East Timor and China on Marty’s Asean Agenda
Ismira Lutfia | April 03, 2012
Foreign ministers and delegates of the Association of Southeast Asian Nations (ASEAN) pose for a photograph after a signing ceremony during the ASEAN Summit 2012 at the Peace Palace in the Office of the Council of Ministers in Phnom Penh on Monday. (Reuters Photo/Samrang Pring) 

Indonesia will try to help East Timor become the Association of Southeast Asian Nations’ 11th member while pushing for completion of a human rights declaration this year during the group’s summit in Cambodia this week.

Foreign Minister Marty Natalegawa said Indonesia will also build on its success as the group’s chair last year in creating a clearer ruling in the ongoing dispute over the South China Sea and persuading nuclear powers to join the Asean pact to forego nuclear weaponry.

“It’s impossible to have a Southeast Asian community while leaving one country in the region behind. We should have a vision that Timor Leste is part of the Asean family,” he told the Jakarta Globe on Friday, referring to East Timor.

He played down suggestions that East Timor, a former Indonesian province before voting to break away in 1999, was unfit for Asean membership due to its lack of resources.

“We should see this application as part of a bigger picture and not merely get stuck on technicalities,” Marty said.

East Timor officially submitted its application to Asean on March 4 last year, when Indonesia held the chairmanship. The current chair is Cambodia.

Despite Indonesia’s support, Singapore has resisted East Timor’s application, fearing the country could hamper the group’s effort to become a full-fledged community by 2015. Other member states have been largely indifferent to the proposal.

At a Bali summit in November, Asean leaders formed a task force to review the country’s application. Marty said the grouping’s foreign ministers are awaiting the recommendation of the task force.

The minister, however, would not say whether the country could be accepted before 2015.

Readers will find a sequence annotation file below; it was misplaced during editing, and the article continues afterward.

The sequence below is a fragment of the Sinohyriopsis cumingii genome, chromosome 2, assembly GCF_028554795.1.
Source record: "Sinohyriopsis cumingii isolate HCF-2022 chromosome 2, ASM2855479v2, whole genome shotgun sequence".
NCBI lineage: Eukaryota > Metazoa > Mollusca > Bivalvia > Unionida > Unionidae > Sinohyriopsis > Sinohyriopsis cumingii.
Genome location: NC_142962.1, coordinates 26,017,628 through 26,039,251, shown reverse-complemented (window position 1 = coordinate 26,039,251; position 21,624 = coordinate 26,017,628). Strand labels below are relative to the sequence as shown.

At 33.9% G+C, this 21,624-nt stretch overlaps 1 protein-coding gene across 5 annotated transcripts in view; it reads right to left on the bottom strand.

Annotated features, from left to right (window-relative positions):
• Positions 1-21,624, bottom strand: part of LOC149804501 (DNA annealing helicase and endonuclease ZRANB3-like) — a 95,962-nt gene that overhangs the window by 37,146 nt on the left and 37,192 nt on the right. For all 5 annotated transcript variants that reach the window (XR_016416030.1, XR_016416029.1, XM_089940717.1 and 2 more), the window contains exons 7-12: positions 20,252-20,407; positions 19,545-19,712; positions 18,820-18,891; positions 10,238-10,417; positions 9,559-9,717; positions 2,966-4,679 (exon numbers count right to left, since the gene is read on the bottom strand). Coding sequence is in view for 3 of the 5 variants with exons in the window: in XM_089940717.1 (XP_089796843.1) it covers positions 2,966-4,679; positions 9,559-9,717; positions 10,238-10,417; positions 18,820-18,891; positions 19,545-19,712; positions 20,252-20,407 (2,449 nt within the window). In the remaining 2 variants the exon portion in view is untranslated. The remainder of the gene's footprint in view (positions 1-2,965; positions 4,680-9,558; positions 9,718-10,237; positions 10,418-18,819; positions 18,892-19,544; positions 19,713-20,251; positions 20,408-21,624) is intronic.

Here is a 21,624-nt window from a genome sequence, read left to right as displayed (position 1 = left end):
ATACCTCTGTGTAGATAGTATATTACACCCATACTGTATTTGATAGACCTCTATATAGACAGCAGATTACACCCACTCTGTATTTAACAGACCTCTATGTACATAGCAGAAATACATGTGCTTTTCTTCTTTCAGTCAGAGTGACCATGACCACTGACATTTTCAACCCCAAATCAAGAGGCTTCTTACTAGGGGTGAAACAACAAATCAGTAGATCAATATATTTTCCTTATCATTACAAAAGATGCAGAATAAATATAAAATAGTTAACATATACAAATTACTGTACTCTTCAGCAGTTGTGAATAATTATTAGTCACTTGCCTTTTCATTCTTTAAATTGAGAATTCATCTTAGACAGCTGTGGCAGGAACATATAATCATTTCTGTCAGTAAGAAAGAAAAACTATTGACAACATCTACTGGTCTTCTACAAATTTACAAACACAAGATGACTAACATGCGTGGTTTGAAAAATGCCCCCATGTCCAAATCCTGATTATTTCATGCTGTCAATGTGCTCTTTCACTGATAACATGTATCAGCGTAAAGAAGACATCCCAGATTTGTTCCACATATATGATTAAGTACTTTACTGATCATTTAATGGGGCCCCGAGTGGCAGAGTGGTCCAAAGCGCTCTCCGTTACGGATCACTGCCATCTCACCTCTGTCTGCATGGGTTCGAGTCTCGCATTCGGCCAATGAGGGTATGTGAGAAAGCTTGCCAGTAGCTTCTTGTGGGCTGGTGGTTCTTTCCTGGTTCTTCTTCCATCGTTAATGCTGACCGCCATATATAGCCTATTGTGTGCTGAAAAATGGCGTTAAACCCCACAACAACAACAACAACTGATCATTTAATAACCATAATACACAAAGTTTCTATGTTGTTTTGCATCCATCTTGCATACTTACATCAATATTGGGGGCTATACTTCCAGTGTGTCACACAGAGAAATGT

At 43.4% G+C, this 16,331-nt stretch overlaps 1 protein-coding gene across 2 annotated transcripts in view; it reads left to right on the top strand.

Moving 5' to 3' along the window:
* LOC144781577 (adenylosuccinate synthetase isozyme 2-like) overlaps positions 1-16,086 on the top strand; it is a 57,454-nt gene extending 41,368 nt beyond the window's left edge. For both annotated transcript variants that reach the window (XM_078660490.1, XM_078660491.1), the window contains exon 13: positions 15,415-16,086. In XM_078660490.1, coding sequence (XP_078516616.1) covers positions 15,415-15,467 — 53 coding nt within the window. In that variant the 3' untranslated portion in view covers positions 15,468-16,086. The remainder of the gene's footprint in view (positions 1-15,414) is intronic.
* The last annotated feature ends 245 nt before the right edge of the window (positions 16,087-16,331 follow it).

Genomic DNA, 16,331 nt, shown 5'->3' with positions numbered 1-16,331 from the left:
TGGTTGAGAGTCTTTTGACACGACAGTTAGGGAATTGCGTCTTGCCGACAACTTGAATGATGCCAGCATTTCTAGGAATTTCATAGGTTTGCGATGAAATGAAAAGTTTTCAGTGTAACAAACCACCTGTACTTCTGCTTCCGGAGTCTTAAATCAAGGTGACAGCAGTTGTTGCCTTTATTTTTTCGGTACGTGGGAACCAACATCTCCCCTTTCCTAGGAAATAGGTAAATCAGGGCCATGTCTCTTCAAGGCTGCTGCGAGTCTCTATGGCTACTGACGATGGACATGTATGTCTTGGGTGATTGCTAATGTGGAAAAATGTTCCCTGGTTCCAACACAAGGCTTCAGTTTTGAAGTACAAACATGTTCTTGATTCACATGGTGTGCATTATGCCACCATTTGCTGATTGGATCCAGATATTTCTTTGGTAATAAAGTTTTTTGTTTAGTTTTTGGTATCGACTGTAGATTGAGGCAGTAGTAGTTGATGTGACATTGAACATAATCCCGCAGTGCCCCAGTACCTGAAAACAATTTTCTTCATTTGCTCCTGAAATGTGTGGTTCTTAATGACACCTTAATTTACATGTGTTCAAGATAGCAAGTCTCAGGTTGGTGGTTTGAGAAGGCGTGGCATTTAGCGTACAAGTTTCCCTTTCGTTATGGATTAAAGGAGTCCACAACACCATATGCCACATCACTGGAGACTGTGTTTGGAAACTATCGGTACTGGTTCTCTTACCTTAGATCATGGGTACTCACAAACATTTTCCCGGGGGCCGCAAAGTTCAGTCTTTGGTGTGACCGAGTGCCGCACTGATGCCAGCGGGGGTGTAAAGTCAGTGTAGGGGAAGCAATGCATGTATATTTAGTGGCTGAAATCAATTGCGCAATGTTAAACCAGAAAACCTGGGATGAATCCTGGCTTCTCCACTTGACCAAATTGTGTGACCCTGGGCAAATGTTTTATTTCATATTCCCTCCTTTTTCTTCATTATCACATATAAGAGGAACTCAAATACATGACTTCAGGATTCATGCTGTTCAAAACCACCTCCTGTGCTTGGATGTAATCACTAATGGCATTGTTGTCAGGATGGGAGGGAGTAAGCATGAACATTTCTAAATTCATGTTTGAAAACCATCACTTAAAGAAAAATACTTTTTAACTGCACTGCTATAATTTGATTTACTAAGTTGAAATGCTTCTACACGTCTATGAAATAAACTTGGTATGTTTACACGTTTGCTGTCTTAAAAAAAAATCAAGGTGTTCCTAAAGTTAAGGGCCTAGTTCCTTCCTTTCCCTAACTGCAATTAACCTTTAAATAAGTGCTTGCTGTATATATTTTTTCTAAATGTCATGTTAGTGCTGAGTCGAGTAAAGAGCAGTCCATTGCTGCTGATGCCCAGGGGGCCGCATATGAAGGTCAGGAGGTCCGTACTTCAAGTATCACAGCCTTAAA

Besides the East Timor issue, Indonesia will also seek to persuade other members to agree on a draft of the group’s human rights declaration despite Cambodia’s discouraging human rights track record.

“Asean’s performance is determined by the 10 members. Of course, the chair plays a crucial role. But Indonesia and Cambodia have good ties,” he said.

The declaration is expected to serve as a commitment from members to uphold human rights principles, paving the way for the establishment of an Asean human rights commission and greater scrutiny of individual countries’ human rights violations.

However, many human rights activists have voiced pessimism at that prospect, pointing to the poor records of several Asean members, including Burma, Cambodia, Laos and Vietnam.

Among the 10 members, Indonesia, the Philippines and Thailand support a push for a more progressive declaration.

The drafting of the declaration has been bogged down for more than a year as several countries try to water it down. The delay has prompted criticism of the Asean Intergovernmental Commission on Human Rights, the body responsible for finishing the draft.

Amnesty International has accused the commission of working largely in secrecy and not adequately consulting with human rights NGOs.

On the South China Sea issue, Marty said Indonesia will continue to press for the implementation of the Declaration of Conduct of Parties to the South China Sea, a technical cooperation among disputing nations to reduce tensions and avoid direct clashes, that was agreed between China and Asean in Bali last year, ending a nine-year impasse.

China lays an all-encompassing claim to the South China Sea, a vital shipping lane that is also believed to be rich in oil and natural resources. The Philippines, Brunei, Vietnam and Malaysia also lay overlapping claims to the area.

Marty also said Indonesia will push for a unified stance to discuss with China the code of conduct, a more legally binding ruling pertaining to the South China Sea.

Indonesia, Marty said, will build on the momentum it created during its chairmanship last year.

“We will continue on what we have done during our chairmanship so it doesn’t stop once others take the chair. We want to turn the vicious circle into a virtuous circle,” he said.

In efforts to extend the influence of the Asean Nuclear Weapon-Free Zone, Indonesia will continue to lead the grouping in talks with nations possessing a nuclear capability to bring them into the weapons-free fold.

Marty said Indonesia will also encourage discussion on creating an Asean single-visa regime.

With President Susilo Bambang Yudhoyono saying he will stay in Jakarta following the heated domestic political battle over fuel subsidies, Vice President Boediono will represent Indonesia at the summit.

Boediono left Jakarta for Phnom Penh on Monday.

Source: Jakarta Globe

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